How to Host the Swankiest New Year's Party Ever
Sushi, martinis, and everything else a Wolf of Wall Street would approve of.
If ever there were a time to go all out—black tie, tasting menus, crystal flutes—it's New Year's Eve. After all, there's something so indulgent about having one last hurrah, celebrating another year gone by and ushering in the new one with a blowout bash. This holiday season, we're going big, channeling our inner Wolf of Wall Street with a sushi and martini party our friends will remember long after the ball drops. Want to join in on the fun? Here's what to do.
If you're a natural born chef, by all means spend your day in the kitchen whipping up the perfect meal. If you're like the rest of us, call your favorite local restaurant and order a few dishes you know your friends will enjoy. The ultimate party food: sushi. It's bite size, portable finger food, and it's as good looking on the table as it is delicious.
No one does sushi better than Nobu, so we're taking advantage of the restaurant's new catering boxes, which feature a variety of fish and accompanying ingredients. Make a few hand rolls yourself before everyone arrives and set them out in disposable bamboo dishes, then let guests assemble their own throughout the evening. Taku Sato, executive chef at Nobu 57 in New York City, suggests holding a sheet of seaweed flat in your open hand, piling a bit of rice and fish on the diagonal in the left corner of the sheet, then tucking and rolling sushi from that corner outward until you have a perfect hand roll.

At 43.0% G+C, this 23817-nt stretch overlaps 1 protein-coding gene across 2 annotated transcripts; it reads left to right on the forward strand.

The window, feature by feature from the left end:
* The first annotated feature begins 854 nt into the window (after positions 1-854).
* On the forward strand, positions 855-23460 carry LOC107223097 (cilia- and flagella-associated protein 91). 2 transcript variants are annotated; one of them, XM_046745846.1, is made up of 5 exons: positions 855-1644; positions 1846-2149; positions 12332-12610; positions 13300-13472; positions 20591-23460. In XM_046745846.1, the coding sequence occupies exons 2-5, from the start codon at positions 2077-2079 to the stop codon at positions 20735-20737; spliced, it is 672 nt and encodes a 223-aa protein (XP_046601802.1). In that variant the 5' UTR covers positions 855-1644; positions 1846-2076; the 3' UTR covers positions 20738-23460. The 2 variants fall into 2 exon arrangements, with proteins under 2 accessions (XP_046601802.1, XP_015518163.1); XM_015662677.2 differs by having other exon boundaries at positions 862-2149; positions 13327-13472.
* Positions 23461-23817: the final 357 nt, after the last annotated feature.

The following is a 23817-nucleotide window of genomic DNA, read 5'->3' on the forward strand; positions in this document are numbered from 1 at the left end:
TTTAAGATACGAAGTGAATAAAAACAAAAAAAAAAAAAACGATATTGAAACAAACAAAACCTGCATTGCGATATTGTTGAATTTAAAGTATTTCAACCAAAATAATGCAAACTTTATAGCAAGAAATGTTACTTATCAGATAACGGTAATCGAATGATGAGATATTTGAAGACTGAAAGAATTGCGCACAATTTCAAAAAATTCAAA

It's customary to toast the new year with champagne, but vodka pairs nicely with the fresh flavors found in sushi. We opted for Elit by Stoli, Stolichnaya's premium younger brother, for its clean taste. (Read: it's much smoother than regular vodka thanks to a triple distillation process and a freeze-filtration that makes it easier to remove impurities.)
Global brand ambassador Brent Lamberti uses the spirit as a base for a couple of creative cocktails that are worthy of the holiday. Since citrus is in season right now, Lamberti made a blood-orange martini with fresh juices from the namesake fruit and Pêche de Vigne, a rare French peach that's only available for a short time each year. (You can use white peach instead.) The Shiso Lovely combines fresh lime and yuzu juices, orange-infused dry Curaçao, and a shiso-leaf garnish. Both are delicious, and you can adjust the amounts of juice depending on your preference. Whichever you choose, we say bottoms up!